I’ve been watching the media streams lately on the debate about high heels, touched off by an incident where several women were turned away from red carpets because they were wearing (gasp!) flat shoes. There has since been a storm on social media about boycotting the red carpet, or wearing flats in protest and it’s caused me to seek out a number of really great articles on the history of high heels, the politics of high heels and how heels work for and against women in today’s society.

My personal take on the issue is that, aesthetically speaking, I love beautiful heels, though my favourites are the ‘not too high, not too low’ ones. I love the way they look, the sass and sense of power and ‘dressed-up-ness’ they give my outfits. All of the choices in colour, heel type, heel height and details make my eyes swim when I’m out and about with clients or on my own and when I see a particularly ‘well-heeled’ woman, I notice how ‘finished’ I perceive her outfit to be and how professional. Artistically speaking, things like the Bata Shoe Museum and some of the crazier examples of ‘art shoes’ can be really fun and act as a platform (pun intended) for all kinds of self-expression.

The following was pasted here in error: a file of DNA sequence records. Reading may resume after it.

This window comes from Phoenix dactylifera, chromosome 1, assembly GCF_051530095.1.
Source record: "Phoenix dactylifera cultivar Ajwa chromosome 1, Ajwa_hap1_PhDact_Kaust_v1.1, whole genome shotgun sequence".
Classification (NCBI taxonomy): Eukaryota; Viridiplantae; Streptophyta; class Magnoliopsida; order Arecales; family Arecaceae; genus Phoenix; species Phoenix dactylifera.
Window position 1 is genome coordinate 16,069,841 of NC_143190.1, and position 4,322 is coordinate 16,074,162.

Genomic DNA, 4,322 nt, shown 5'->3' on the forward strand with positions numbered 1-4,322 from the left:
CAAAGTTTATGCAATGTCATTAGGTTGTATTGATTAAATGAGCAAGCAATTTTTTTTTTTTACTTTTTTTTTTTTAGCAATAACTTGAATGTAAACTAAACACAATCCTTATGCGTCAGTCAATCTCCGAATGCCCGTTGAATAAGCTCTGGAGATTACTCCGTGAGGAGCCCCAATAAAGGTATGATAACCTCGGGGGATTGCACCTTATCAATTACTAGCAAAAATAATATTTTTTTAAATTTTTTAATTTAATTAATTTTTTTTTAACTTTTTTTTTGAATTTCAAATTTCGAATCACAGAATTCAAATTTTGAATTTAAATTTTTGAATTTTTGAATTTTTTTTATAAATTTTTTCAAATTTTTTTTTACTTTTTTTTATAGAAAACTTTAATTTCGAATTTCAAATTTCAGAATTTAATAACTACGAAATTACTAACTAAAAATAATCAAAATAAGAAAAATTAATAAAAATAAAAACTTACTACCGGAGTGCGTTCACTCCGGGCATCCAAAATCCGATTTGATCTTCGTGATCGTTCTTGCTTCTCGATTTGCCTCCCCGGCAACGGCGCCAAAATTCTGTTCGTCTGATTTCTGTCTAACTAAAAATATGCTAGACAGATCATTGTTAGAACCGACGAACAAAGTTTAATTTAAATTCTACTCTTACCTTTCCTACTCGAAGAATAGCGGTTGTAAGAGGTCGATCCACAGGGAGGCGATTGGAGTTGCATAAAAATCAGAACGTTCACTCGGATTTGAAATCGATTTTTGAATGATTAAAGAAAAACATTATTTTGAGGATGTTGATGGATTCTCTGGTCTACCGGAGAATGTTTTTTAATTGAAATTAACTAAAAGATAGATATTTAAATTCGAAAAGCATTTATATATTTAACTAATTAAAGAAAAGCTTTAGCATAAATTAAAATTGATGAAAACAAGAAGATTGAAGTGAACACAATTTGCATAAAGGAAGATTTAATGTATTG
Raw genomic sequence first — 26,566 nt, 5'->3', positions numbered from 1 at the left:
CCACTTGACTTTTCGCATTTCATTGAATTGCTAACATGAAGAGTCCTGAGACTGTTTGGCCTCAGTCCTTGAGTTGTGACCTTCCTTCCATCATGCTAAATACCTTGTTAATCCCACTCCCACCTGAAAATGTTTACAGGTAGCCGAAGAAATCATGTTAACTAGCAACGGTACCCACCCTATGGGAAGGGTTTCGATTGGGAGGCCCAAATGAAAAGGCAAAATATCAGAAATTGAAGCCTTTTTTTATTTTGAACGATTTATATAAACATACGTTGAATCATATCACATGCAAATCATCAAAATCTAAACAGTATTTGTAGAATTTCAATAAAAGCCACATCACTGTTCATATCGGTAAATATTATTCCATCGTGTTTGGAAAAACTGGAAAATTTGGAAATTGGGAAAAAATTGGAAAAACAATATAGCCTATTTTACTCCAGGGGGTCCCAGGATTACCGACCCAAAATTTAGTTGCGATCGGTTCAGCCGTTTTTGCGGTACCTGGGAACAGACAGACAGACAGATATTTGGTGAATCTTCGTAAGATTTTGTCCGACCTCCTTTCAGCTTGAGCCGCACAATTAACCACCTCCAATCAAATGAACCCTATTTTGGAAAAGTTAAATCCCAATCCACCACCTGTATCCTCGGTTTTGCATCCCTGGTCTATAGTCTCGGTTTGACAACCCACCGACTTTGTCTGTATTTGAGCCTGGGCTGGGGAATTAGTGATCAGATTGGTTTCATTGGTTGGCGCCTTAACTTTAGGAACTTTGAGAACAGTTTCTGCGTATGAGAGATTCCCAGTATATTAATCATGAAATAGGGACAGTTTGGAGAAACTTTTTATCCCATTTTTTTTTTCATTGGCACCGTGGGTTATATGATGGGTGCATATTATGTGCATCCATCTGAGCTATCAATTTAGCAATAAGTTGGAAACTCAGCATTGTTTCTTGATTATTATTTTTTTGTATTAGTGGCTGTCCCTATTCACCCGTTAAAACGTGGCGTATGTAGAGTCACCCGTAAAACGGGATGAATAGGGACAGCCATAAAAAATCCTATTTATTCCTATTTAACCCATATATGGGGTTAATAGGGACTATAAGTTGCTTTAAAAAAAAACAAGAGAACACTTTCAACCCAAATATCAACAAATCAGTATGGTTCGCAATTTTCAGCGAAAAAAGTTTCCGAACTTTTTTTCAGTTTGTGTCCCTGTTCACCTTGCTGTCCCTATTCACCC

Practically speaking, I hate them. Well, ‘hate’ might be a bit strong, perhaps ‘I accept I will have pain to look terrific when I wear these’ would be more accurate. Even my most ‘comfortable’ high heels, usually wedges of some kind or platforms, wreak havoc on my poor feet and toes, requiring foot rolling, extra yoga toes stretches and sometimes icing and rest. I also like to wear my nubby Birkenstock foot massaging sandals in my off time, not only for the recovery aspect but also to stimulate all those fun reflexology points in my feet. I don’t like what they do to my feet, back and legs physically, and yet I will still occasionally wear them to have that feeling of swagger, in spite of the pain. It’s a bit like my relationship to candy. It’s short term gain for long term pain and I wonder sometimes why I’m still making that trade-off.

In many ways, heels destroy women’s ability to move in both the short and long term and can even affect their personal safety. How many of us have considered how quickly we can move before choosing to wear heels out at night? How many times have we seen women teetering down the street in heels they clearly can’t walk in (and possibly no one could really walk in, Sex and the City running jaunts notwithstanding)? Even the models who are professional walkers can’t walk in some of the shoes that designers (oddly enough, frequently male) create for them. And why are heels only really seen on women and if they are so great, why aren’t men still wearing them?